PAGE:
Swiss cantonal governance: Most citizens wish Iraq to remain undivided. However, differences among ethnic and religious groups are enormous, making a loose confederation perhaps the only model that can survive the trials sure to come.

My colleague Hussain Hindawi and I have suggested a system similar to Switzerland’s. Following the confederated model established in 1291, as much power and tax revenue as possible would be administered by cantonal and local authorities, with the national government holding the smallest percentage. Clearly denominated national powers would include national security and petroleum, plus foreign affairs, monetary matters and postal services, with health, most education, police and other services devolving downward, where citizens would better know their chosen representatives, encouraging efficient and uncorrupted government.

Five cantonal districts may be envisioned. Three would respectively be Kurd-, Shi’ite- and Sunni-dominated, based in the northern, southern and central regions. Two other cantons would be designated special administrative districts: the one, based in Baghdad (a melting pot of Shi’ites, Kurds, Sunnis, Turkmen and Christians, among others), would be recognized by all Iraqis as the nation’s capital; the other, embracing oil-rich Kirkuk plus Diali-Khanaqin, would also have special status owing to its equally diverse ethnicity.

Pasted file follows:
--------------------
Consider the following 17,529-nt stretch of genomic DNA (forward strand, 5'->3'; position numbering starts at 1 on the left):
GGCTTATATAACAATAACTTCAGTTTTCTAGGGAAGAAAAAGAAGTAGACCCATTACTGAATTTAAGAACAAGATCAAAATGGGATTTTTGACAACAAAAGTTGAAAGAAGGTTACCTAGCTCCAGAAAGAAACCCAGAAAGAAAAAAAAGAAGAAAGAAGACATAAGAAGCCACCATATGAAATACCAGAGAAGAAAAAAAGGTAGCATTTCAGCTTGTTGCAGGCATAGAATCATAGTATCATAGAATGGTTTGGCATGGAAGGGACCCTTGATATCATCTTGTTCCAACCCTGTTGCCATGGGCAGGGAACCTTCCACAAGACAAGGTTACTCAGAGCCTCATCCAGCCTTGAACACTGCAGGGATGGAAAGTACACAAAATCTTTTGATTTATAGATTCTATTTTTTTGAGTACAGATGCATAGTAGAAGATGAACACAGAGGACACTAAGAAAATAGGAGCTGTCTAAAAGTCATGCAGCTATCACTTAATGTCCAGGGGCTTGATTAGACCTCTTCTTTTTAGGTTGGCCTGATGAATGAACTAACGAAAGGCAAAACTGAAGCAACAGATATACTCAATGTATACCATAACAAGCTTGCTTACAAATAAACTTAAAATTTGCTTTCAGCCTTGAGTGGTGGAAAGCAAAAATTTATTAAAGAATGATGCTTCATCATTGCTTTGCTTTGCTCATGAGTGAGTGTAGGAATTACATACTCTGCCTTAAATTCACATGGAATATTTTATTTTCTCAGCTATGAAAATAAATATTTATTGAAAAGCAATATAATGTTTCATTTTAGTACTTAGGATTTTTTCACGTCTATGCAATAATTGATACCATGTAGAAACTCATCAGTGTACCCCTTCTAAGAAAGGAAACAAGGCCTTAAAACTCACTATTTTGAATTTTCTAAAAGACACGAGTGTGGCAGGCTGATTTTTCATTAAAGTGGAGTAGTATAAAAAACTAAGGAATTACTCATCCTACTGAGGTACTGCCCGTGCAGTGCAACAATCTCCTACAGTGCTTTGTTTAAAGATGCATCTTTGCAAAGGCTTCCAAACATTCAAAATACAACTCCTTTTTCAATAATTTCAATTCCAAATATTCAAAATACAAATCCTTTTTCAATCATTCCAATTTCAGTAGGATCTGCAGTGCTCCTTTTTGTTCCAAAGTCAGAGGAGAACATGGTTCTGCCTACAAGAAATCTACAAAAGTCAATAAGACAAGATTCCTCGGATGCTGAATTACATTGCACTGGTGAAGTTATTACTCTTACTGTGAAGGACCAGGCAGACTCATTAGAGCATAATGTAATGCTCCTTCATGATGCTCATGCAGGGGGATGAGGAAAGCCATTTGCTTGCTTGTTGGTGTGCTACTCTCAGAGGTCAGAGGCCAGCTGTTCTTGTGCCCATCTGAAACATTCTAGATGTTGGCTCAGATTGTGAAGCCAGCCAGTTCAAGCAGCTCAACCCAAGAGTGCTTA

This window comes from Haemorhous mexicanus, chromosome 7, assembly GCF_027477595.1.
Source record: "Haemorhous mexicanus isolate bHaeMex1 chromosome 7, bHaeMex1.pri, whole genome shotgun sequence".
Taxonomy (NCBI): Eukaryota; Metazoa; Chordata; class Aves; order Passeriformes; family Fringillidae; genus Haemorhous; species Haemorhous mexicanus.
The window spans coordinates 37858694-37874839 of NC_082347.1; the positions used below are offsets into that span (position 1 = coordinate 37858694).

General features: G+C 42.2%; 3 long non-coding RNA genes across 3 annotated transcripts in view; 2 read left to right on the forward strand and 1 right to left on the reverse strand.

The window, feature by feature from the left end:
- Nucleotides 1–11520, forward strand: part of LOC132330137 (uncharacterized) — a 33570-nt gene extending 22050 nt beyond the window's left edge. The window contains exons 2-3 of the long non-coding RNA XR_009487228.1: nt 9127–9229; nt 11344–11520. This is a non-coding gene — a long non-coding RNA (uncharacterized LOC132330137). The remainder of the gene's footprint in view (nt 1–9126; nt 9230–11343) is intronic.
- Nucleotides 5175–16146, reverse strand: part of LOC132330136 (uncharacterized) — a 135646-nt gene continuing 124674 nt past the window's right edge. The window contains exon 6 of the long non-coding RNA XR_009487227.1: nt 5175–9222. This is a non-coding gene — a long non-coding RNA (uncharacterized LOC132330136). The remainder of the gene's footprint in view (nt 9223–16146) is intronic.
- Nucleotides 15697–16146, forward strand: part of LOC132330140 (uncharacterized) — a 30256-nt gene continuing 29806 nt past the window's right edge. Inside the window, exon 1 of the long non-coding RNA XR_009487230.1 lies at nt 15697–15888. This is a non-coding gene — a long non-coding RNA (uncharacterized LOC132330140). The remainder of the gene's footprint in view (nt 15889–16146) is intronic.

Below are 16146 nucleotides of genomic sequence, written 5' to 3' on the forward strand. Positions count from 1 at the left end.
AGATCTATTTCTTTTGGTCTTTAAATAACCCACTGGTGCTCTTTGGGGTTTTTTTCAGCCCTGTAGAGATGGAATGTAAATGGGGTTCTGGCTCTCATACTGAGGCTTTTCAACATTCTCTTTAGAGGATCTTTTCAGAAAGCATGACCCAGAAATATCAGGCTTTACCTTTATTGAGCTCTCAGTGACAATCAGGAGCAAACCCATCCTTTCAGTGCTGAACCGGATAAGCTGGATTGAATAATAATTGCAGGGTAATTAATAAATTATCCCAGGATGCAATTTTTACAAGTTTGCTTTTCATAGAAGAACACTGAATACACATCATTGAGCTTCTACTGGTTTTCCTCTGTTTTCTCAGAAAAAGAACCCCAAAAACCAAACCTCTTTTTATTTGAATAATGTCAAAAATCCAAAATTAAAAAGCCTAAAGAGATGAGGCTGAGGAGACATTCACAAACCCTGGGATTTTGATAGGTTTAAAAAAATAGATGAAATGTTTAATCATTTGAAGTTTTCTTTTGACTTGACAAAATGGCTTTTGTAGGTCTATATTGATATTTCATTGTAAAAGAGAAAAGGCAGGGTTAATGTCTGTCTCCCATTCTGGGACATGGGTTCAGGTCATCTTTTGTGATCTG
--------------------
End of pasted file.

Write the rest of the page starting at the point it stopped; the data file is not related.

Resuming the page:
The numerically dominant Shi’ites would not only control their own development and destiny in the south and central areas, but also be the major force in the confederated national government based in Baghdad and the fifth canton of Kirkuk.

Every Iraqi an oil owner: Iraq’s enormous petroleum wealth, much yet undeveloped, should flow equally to all Iraqis. There can be no question of oil in the north being solely for the benefit of the Kurds, or oil in the south for the Shi’ites.

Local management, reporting to a board of directors (half elected by the National Assembly and half by shareholders), would see to effective and honest operations, utilizing international companies to prospect and develop the oilfields and market the production. Adapting the Norwegian model, the citizen-owned, locally managed and internationally developed petroleum sector requires three factors: equal shares distributed to every citizen 18 or older; shares held by original recipients for at least five years (in event of death, deeded to designated next of kin); and shares sold only to Iraqis.

This structure would forcefully remind Iran, Kuwait, Saudi Arabia and every other oil-producing state that petroleum is a natural right and resource of each country’s citizens.

Despite the successful Jan. 30 elections, Iraqis still face significant hurdles. Their determination to succeed, supported by the U.S. and other Coalition members, is critically important not just to Iraq but to all nations threatened by terrorism.

John R. Thomson has lived and worked in the Middle East as a businessman, journalist and diplomat for more than 30 years in Beirut, Cairo and Riyadh. His frequent writing partner, Hussain Hindawi, chairs Iraq’s Independent Electoral Commission.